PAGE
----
Q: What is an ultrasound?
A: Ultrasound is a diagnostic test which utilizes equipment that sends sound waves into the
body that are not audible to the human ear. The returning sound waves are then translated
into images of the body region evaluated.
Q: How is the procedure performed?
A: First, the patient's fur has to be shaved in the area of the study. This allows good contact
between the ultrasound equipment and the patient's skin. On some occasions, such as
pregnancy evaluation, shaving may not be required.
For the abdominal studies, your pet will be placed on its back or on its side. We also have a
soft bed in which the patient can lay that is comfortable. To the surprise of most owners, a
majority of the patients will tolerate this position for the entire ultrasound study. On some
occasions, pets will need to be sedated to perform an adequate and complete study. Some
structures can be difficult to visualize without sedation if the patient is agitated or stressed.
Your consent will be requested prior to utilizing sedatives.
In some instances, tissue samples may be obtained from abnormal organs. Prior to
performing any of these procedures, you will be asked for permission and instructed on the
risks and benefits of the procedure.
A gel is applied to the skin to eliminate air between the ultrasound probe and the patients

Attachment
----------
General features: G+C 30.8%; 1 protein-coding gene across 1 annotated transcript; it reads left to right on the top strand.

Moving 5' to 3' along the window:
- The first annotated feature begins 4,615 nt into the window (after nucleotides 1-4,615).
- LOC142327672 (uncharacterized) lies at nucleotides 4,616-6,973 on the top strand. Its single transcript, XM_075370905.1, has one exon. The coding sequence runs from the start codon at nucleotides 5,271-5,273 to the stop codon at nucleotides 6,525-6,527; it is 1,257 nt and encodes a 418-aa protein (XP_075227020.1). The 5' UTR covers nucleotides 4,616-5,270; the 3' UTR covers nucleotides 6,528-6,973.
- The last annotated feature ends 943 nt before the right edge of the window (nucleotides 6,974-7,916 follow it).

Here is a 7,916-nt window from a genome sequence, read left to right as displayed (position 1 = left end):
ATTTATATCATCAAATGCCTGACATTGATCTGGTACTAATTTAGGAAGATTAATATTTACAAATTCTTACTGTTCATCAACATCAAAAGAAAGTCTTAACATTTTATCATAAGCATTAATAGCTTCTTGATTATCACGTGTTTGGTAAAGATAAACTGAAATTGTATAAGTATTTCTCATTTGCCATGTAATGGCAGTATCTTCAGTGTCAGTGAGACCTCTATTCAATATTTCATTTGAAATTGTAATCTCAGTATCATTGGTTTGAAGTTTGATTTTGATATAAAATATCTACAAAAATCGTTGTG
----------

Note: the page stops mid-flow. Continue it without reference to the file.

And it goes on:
skin which may interfere with the image. This gel is thick and may be difficult to completely
remove without a bath. You should be aware that we will remove a large quantity of the gel
utilized, but some may remain at the edges of the shaved hair. This gel is nontoxic and does
not need to be definitively washed, unless you want a non-sticky appearance of hair. Pets
that lick or clean themselves will not suffer from any secondary effects of the gel.
For thoracic evaluation, including heart ultrasounds, patients are sequentially positioned on
their right and left sides. Patients are placed on a table that has padding for their comfort.
Most pets will do well during this study.
Clients are not allowed in the room where the study is performed on their pets. There are no
exceptions to this policy unless indicated by the radiologist. This is for the safety of the pets,
our staff, and the owners. After the study is completed, the radiologist will contact your
veterinarian within six hours with a verbal result. A written report will follow within 48-72 hours
after the study was performed, depending on the time of the study and depending on if any
additional testing or consultation is necessary. To discuss results of this study, you should
contact your veterinarian. If a special procedure is needed, you may be asked to give
permission and sign an additional sheet giving permission for that procedure.
Q: What are the benefits of ultrasound versus obtaining radiographs (x-rays)?
A: Ultrasound is a safe procedure that does not produce any radiation. Although
radiographs (x-rays) can be of some help in multiple cases, radiographs only give
information regarding the opacity, the size, and the shape of the organ of interest.
Unfortunately, the internal contents of these organs are often not characterized by x-rays. In
contrast, the ultrasound study will provide great detail in regard to the inside of these
structures. A parallel would be to look at the shadow of an object in comparison to being
able to look at the object itself and its insides.
Q: Who performs the ultrasound study?